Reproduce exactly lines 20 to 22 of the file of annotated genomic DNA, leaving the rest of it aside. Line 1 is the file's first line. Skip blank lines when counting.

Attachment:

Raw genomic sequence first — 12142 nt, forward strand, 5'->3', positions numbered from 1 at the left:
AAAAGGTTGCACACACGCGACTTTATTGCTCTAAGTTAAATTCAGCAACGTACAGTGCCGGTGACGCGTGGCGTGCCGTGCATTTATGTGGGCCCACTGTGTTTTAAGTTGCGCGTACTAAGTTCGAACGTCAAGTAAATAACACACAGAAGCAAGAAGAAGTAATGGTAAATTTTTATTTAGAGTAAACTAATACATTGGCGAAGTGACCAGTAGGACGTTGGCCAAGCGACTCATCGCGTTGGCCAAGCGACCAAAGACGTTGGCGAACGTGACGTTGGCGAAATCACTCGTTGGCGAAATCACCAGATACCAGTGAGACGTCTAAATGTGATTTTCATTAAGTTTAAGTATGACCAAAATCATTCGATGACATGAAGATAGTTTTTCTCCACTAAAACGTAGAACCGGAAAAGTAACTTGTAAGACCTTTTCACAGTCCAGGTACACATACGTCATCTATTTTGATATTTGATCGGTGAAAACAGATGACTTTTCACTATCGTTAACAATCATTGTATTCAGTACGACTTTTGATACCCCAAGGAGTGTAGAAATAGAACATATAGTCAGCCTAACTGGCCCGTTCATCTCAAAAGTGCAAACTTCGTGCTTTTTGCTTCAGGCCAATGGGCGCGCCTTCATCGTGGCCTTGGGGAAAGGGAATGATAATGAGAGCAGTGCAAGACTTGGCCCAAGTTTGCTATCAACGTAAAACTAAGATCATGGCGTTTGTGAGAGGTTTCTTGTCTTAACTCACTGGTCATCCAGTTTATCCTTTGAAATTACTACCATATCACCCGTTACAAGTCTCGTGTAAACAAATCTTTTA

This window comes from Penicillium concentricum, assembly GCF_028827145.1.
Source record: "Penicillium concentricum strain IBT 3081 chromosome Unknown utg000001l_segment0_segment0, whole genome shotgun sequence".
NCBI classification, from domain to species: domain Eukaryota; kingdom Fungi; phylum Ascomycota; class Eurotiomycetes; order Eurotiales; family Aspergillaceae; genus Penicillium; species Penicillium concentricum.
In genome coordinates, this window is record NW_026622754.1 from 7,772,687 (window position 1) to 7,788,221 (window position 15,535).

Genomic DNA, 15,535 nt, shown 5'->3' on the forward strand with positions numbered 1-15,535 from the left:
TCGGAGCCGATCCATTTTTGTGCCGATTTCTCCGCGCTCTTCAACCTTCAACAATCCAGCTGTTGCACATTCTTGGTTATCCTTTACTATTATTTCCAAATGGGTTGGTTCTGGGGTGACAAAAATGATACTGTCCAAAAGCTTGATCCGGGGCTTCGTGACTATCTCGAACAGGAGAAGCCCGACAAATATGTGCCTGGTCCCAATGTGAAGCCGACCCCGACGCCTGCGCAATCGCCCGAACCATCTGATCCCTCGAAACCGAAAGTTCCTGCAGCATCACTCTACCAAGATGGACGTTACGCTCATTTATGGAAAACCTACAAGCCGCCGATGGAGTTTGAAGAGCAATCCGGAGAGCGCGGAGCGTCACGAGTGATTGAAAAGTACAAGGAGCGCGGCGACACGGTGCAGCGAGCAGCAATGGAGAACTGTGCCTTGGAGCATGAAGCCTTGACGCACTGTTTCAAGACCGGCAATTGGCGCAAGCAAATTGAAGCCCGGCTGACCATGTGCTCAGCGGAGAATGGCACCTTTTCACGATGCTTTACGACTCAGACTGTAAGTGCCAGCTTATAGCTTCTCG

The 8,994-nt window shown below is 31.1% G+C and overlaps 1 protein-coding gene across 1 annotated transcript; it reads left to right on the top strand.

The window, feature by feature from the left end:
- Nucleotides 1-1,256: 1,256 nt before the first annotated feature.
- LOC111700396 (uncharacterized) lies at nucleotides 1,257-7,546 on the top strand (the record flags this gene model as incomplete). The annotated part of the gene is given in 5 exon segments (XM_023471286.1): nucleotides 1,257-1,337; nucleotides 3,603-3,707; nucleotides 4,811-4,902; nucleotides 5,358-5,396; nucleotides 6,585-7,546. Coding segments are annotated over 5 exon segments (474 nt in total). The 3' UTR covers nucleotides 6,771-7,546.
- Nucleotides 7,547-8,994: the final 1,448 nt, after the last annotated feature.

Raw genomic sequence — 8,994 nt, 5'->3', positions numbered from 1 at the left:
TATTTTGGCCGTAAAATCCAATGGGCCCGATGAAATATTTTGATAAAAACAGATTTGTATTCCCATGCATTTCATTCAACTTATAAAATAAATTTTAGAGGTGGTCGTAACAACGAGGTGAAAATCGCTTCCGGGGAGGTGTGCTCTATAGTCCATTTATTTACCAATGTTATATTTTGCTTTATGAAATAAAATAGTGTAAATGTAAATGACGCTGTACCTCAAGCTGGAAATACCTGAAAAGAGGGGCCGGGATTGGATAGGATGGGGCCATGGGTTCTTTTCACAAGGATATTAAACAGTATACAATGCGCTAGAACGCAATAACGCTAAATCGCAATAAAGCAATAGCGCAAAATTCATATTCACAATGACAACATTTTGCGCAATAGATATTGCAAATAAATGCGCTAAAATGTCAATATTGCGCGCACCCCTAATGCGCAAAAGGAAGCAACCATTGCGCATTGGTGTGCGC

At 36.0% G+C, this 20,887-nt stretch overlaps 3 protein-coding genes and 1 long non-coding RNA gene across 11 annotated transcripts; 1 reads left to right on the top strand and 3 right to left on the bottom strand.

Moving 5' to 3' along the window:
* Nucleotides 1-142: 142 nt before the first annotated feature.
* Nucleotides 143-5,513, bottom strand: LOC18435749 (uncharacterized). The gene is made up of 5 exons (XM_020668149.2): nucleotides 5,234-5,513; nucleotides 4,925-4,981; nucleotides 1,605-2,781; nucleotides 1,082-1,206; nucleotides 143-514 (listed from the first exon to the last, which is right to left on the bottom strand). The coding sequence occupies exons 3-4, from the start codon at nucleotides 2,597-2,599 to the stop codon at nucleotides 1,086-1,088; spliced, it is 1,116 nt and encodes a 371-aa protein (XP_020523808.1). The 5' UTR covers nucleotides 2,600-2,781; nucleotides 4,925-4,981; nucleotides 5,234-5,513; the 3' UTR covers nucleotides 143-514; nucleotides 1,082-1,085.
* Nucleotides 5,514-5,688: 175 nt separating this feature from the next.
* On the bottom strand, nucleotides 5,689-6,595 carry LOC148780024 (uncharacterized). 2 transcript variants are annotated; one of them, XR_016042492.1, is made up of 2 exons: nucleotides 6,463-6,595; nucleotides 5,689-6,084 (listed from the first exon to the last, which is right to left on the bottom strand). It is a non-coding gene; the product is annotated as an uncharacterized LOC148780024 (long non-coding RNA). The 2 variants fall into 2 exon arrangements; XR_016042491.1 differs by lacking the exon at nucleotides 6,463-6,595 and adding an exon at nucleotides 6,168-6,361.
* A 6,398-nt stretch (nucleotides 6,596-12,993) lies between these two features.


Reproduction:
* Nucleotides 5,514-5,688: 175 nt separating this feature from the next.
* On the bottom strand, nucleotides 5,689-6,595 carry LOC148780024 (uncharacterized). 2 transcript variants are annotated; one of them, XR_016042492.1, is made up of 2 exons: nucleotides 6,463-6,595; nucleotides 5,689-6,084 (listed from the first exon to the last, which is right to left on the bottom strand). It is a non-coding gene; the product is annotated as an uncharacterized LOC148780024 (long non-coding RNA). The 2 variants fall into 2 exon arrangements; XR_016042491.1 differs by lacking the exon at nucleotides 6,463-6,595 and adding an exon at nucleotides 6,168-6,361.
* A 6,398-nt stretch (nucleotides 6,596-12,993) lies between these two features.